In an emotional appearance on “The Late Show With Stephen Colbert” Monday, the actor explained how playing “Rent” composer Jonathan Larson in the film helped him to process the grief he experienced after losing his mother, Lynn, to pancreatic cancer in 2019.
“I love talking about her, by the way, so if I cry, it’s only a beautiful thing,” Garfield explained. “This is all the unexpressed love, the grief that will remain with us until we pass because we never get enough time with each other, no matter if someone lives till 60, 15, or 99.”
“So I hope this grief stays with me because it’s all the unexpressed love that I didn’t get to tell her,” he added. “And I told her every day. We all told her every day. She was the best of us.”
Directed by Lin-Manuel Miranda, “Tick, Tick... Boom!” follows Larson during his struggling artist days in New York before he wrote “Rent.” Approaching his 30th birthday without a major theatrical credit to his name, the composer finds himself at a personal and professional crossroads.
Watch Andrew Garfield’s chat with Stephen Colbert below.
“Rent” was a smash on Broadway and influenced a generation of theater artists, Miranda included. Sadly, Larson himself never got to witness the musical’s success. He died in 1996 at age 35, just hours before “Rent” was slated to give its first off-Broadway preview performance.
In his chat with Colbert, Garfield compared his mother to Larson, as both were “warriors for art.”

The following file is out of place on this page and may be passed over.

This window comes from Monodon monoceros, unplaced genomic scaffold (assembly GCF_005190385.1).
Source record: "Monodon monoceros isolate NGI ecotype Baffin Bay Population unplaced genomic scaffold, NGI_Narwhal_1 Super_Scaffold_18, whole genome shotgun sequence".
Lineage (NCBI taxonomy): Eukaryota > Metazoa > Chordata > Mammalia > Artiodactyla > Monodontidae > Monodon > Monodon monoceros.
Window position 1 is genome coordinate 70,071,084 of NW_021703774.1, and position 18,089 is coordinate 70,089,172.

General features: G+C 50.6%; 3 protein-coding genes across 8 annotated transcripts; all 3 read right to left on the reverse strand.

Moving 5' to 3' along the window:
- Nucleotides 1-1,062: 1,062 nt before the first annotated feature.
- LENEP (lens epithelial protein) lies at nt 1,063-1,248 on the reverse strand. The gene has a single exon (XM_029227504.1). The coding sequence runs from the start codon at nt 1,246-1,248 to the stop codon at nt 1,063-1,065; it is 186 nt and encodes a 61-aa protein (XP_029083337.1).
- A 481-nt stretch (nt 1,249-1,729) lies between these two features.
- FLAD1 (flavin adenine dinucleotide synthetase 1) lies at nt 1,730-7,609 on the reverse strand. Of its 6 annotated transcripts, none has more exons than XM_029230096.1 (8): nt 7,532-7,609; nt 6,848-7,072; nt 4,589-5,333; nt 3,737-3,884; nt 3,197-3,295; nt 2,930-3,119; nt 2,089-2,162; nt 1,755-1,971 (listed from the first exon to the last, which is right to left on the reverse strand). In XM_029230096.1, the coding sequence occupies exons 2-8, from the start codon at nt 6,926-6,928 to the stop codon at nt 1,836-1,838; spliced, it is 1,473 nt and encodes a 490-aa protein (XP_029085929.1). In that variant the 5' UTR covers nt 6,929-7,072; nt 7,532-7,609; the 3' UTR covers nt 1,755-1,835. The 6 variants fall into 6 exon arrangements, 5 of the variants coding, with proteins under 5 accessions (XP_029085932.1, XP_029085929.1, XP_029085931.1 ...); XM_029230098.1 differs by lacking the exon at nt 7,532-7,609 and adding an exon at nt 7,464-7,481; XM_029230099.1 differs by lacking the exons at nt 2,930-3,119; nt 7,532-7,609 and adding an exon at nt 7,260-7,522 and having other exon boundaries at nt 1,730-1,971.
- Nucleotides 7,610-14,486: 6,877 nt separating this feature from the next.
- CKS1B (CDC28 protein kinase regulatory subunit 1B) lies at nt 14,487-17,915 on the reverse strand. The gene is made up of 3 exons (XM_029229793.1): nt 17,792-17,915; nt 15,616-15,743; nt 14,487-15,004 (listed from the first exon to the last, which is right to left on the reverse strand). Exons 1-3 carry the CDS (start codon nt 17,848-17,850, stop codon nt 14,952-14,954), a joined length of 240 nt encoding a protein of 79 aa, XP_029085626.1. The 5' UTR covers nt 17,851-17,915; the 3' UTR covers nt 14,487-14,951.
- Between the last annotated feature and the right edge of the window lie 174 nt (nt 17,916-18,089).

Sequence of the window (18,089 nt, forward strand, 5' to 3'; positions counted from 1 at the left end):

“I got to sing Jonathan Larson’s unfinished song while simultaneously singing for my mother and her unfinished song,” he said. “I’m indebted to everyone who’s brought me to this place so I can honor the most beautiful person that I’ve ever experienced in my life through my art and use it as a way to heal, use it as a way to sew up the wounds.”
Garfield, a 2017 Academy Award nominee for “Hacksaw Ridge,” previously opened up about Lynn’s death in a September interview with Variety. He recalled nearly turning down the role of disgraced televangelist Jim Bakker in “The Eyes of Tammy Faye” after learning of his mother’s cancer diagnosis, but opted to sign on for the project at her insistence.
“She said, ‘I would struggle with you not doing it on account of me,’” he said. “I told her, ‘OK, but promise me when it’s time to come home you’ll let me know.’”
The actor went on to recall how he left the “Eyes of Tammy Faye” set to spend “the most profound two weeks of my life” with his mother shortly before her death.
“The good news about me and her is that we left nothing unsaid,” he told Variety. “To be with her and my dad and my brother, all of her friends, my nephews. It was full of grace in the midst of the terrible tragedy.”
This article originally appeared on HuffPost and has been updated.